Bill Harding: Veterans are worth remembering on Memorial Day

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This Memorial Day weekend was a great success, and "the Grand Ol' Wet Days" weren't.

The weather allowed all events to proceed without consequence. While we as a nation celebrate as we choose and attend the events we or our children find exciting or that tickle our fancy, we need to pause to honor those who have given us that opportunity. At the cemeteries in Craig and Maybell, as well as across the nation, that was done.

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We are losing our World War II veterans at a national rate of 1,800 to 2,000 per day. In Craig, we've buried 15 of our own since last Memorial Day. Just as most of our other national holidays, it originally was established to honor the sacrifices of others -- sacrifices that allow our nation, and us, the freedoms we take for granted, and sacrifices we enjoy without thought to the hardships and personal cost families of that generation endured.

I wish to thank all the volunteers who took time to assist with flagging the military graves on Sunday in Craig, and then retuning to remove them Monday evening. A special thanks to the Cassidys, of Oklahoma, who stopped by to find the gravesite of Gale S. Pritchard and pay respect to a fallen veteran. Most of us in the area don't know that Gale was one of the first servicemen from Craig to have been killed in the Vietnam conflict. See the biography below.

I wish to thank Bad Dog wrestlers Jake and Mike Bingham, Tommy Baker, Josey King, Ashley and Charlie Griffiths, Shad, Debbie and Fred Peters, Matt and Chris Moschetti and Devon Mosman; the Craig Sea Sharks' Charlie, Colton and Laurel Tegtman and Ashley; and Centennial Home Care's Judy and Sean Southard, the Bellio family, Dick Maxson, the Watkins family, Ned Miller, Dave Walters, the Brannon family, Donna Adrian, Kristi Hankins and Karel Snell. If I missed you and didn't get you to sign in, I apologize.

I thank all who pitched in to help.

On Monday, we didn't get all the names read. I guess we missed two, mispronounced a few more and missed two graves with flags, but if you figure we read and marked almost 600, we didn't do too badly. That's a less than a 1 percent error factor.

If we did miss your veteran, either by not reading his or her name or not flagging the grave, please contact me, so we can get him or her on the roster and map the gravesite so we can correct our omissions.

Biography of a veteran

Gale Stewart Pritchard, U.S. Army, was born in Hayden, son of Mr. and Mrs. William Hollis Pritchard.

He was killed in action Sept. 14, 1969, while serving with the 189th AVN, Co. at Pleiku, Vietnam.

Gale joined the U.S. Army in March 1967. He took basic training at Ft. Bliss, Texas, and additional training at Ft. Rucker, Ala. He was an honor graduate in Aircraft Maintenance. He arrived in Vietnam in October 1967, and served as a helicopter crew chief near Bien Hoa with the 25th AVN. Co. He returned to Ft. Rucker for more training, becoming an instructor of Aircraft Electrical Systems, which he did until May 1969.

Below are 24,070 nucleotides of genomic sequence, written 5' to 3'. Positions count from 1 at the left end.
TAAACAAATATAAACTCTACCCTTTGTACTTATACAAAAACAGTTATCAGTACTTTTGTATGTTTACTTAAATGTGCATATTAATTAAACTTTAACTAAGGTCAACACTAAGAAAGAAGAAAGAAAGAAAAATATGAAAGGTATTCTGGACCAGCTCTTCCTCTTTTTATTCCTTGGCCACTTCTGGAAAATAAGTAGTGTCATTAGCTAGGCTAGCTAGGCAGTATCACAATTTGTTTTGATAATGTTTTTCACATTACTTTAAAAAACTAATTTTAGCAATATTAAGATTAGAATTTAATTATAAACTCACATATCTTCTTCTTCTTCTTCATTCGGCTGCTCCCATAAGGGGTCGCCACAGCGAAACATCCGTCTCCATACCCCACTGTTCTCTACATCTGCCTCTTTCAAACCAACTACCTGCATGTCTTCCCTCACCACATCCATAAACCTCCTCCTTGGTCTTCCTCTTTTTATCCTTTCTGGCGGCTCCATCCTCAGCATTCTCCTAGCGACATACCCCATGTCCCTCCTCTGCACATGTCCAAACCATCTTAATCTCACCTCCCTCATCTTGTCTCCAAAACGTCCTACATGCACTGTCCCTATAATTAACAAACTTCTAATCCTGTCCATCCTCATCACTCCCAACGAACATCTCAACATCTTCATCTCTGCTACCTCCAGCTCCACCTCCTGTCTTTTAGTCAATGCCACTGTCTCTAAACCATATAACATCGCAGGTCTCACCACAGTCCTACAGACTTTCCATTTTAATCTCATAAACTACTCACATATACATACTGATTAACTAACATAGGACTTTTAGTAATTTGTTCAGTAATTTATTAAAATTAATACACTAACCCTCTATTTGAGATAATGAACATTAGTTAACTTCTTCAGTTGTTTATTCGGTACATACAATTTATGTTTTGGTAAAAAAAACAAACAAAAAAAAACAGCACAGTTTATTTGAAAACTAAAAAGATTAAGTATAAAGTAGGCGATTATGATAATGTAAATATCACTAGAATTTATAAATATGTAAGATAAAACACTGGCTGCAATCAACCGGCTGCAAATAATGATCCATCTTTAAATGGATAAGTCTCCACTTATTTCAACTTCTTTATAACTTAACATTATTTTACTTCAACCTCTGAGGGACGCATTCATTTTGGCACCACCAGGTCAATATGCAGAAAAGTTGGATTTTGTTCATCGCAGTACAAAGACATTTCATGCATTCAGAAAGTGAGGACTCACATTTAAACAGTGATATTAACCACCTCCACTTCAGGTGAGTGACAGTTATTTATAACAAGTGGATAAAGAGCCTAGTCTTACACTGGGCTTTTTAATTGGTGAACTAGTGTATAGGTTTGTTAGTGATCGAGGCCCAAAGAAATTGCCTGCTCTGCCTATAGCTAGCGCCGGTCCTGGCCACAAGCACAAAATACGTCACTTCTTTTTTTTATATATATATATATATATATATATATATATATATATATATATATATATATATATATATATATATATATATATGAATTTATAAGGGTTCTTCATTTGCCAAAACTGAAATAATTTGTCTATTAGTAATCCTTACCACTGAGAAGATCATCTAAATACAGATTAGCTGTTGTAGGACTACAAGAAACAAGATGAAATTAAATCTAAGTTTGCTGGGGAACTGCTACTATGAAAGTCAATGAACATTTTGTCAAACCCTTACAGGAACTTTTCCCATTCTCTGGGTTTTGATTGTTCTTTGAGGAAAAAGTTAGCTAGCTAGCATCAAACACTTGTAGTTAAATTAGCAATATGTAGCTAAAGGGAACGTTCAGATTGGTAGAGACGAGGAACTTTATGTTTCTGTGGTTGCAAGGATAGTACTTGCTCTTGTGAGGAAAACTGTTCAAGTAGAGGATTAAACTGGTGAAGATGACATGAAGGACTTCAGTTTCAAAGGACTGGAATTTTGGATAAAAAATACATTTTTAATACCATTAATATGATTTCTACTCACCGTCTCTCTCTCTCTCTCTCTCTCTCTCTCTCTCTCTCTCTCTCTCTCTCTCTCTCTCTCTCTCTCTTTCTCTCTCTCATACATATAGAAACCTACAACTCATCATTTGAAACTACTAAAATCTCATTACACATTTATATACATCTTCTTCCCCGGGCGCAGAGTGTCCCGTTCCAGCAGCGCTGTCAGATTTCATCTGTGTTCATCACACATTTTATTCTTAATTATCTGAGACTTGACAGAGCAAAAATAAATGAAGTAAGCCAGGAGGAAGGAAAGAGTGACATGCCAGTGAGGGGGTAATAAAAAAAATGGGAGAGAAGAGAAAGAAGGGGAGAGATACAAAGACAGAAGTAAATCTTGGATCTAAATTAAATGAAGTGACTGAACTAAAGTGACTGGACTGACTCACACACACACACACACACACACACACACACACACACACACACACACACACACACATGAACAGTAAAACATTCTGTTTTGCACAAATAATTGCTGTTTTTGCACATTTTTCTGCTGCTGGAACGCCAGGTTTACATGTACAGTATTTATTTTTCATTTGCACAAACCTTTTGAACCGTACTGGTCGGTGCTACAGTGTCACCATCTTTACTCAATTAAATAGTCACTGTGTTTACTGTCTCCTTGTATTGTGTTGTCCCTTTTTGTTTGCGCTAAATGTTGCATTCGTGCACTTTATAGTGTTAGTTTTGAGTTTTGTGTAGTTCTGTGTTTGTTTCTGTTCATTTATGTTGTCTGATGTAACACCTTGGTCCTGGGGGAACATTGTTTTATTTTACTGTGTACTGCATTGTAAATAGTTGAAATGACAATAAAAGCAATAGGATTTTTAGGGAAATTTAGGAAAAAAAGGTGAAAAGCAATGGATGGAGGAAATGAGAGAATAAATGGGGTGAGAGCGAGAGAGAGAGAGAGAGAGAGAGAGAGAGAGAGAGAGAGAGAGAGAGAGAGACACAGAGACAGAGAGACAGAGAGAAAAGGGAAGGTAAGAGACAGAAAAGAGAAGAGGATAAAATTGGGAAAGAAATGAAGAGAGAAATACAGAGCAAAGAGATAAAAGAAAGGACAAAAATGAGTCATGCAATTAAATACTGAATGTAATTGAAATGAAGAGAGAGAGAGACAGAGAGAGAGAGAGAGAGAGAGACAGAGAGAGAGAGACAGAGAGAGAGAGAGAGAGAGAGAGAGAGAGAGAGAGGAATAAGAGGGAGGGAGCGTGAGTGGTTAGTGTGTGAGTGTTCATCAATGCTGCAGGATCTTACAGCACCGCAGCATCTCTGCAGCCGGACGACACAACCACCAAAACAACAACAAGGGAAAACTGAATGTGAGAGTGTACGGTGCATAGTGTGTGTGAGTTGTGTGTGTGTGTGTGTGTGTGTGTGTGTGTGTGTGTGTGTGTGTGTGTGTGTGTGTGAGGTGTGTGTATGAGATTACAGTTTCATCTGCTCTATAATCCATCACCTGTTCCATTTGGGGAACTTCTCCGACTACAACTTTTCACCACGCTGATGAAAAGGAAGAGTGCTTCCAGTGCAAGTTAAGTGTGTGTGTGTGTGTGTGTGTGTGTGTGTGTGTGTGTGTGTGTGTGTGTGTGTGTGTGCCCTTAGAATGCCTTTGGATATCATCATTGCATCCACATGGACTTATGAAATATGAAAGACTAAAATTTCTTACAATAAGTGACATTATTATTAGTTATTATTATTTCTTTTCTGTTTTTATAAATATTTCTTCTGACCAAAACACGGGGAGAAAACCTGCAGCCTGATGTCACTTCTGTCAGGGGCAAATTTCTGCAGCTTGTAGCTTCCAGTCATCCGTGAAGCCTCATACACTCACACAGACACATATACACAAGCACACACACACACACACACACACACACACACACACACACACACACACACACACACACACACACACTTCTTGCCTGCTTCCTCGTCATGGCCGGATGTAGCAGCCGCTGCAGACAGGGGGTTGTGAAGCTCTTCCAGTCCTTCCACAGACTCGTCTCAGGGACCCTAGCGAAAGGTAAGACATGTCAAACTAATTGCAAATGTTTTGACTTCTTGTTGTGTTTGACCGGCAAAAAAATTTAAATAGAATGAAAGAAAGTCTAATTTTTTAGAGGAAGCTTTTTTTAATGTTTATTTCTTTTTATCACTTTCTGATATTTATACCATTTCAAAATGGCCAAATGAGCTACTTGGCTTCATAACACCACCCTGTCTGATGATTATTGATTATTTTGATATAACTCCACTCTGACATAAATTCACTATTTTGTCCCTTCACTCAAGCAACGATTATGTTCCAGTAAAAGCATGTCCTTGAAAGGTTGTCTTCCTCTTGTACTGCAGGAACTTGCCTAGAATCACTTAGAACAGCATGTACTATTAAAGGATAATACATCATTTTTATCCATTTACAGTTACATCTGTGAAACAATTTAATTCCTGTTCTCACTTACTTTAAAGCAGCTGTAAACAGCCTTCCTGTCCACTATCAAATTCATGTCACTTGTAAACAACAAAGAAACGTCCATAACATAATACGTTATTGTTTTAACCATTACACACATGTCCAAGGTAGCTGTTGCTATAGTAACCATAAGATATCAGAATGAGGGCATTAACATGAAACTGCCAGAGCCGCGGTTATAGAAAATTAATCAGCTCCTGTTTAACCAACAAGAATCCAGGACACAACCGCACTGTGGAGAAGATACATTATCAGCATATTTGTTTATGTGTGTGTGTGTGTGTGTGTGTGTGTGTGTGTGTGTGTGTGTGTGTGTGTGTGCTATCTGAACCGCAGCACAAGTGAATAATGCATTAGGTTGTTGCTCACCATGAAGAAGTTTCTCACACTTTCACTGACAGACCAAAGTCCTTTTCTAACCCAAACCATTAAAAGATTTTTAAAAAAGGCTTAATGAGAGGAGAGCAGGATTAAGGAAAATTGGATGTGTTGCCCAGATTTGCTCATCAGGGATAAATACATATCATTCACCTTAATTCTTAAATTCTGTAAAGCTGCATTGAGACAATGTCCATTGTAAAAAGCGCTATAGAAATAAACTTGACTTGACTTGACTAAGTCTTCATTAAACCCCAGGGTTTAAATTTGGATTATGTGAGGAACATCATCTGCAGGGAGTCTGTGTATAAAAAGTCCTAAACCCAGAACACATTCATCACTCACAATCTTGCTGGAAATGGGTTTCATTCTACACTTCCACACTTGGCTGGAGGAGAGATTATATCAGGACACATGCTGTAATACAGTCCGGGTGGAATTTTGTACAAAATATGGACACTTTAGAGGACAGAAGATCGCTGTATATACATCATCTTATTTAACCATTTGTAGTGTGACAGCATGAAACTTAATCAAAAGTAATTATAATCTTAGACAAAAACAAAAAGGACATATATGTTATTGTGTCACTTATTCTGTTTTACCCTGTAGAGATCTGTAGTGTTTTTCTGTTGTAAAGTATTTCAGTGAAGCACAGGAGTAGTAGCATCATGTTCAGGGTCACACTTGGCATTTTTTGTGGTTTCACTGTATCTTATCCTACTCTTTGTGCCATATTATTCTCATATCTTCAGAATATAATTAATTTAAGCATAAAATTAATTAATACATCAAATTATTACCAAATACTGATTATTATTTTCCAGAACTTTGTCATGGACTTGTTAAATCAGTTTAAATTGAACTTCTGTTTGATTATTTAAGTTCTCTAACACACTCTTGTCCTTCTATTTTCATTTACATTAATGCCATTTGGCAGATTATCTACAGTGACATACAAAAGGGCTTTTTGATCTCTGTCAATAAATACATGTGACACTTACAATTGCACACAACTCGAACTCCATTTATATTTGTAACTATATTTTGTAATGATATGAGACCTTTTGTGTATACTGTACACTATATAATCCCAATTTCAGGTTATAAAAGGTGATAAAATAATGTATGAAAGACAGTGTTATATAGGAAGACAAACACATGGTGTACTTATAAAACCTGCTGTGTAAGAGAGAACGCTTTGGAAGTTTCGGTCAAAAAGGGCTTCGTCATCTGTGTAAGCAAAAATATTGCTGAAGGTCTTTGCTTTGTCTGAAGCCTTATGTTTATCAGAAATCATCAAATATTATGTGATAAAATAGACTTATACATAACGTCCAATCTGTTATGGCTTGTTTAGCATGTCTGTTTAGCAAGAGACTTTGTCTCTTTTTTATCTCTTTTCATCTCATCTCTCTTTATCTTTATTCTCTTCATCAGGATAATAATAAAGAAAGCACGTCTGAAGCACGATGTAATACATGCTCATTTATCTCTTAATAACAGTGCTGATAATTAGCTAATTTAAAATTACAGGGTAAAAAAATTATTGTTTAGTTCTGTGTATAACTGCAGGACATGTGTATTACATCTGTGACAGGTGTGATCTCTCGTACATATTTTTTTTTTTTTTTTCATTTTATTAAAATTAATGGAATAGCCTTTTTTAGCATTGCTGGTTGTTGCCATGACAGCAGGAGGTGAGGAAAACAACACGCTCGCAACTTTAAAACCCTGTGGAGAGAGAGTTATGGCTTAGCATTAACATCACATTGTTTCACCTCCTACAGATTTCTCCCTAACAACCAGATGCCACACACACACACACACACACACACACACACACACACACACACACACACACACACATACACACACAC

He then volunteered to return to Vietnam and arrived July 4, 1969. Gale served as a crew chief and became a platoon sergeant on Sept. 1, 1969. He was killed two weeks later.

He was buried in the Craig Cemetery Sept. 24, 1969, with full military honors. Flags were flown at half-staff that day.

A special Army honor guard was in attendance, and his pallbearers included several Vietnam veterans who were home at the time. His grave is located in the circular veterans section C, plot 23.

Gale's name is inscribed on the Vietnam Wall in Washington, D.C., and is located on wall panel 18W, row 85. His name will be marked on the Moving Wall -- along with Major William E. Adams, a Medal of Honor recipient from Craig -- when it arrives in August. When you visit the wall at Loudy-Simpson Park, from Aug. 9 to 13, pause and reflect on these local heroes.

Enrollment for the

Craig veterans clinic

There is a lot of confusion regarding sign-up for the clinic, which is scheduled to arrive this fall.

If you are currently enrolled and getting services from the VAMC hospital in Grand Junction or Denver, you do not need to sign up again. If you enrolled some time ago and haven't been seen at a VAMC in the past 3 years, or completed its "Means test" in the past year or so, then you have been purged from its active enrollee status, and you must file a new application for service.

If you have never enrolled for VA healthcare, now is the time to do it. Many vets feel they aren't eligible because they did not serve in a combat zone. That is not true. If you served in the military, served on active duty for the minimum required period or were released earlier due to service--connected injury, and received an honorable discharge, you probably are eligible.

There are geographical and national financial thresholds -- adjusted annually -- for those who are insured and have the ability for co-pay. However, don't decide you aren't eligible. Enroll and let the VA determine your priority status and the services it will provide for service- and non-service-connected medical conditions.

I will address the specifics of these issues in later articles.

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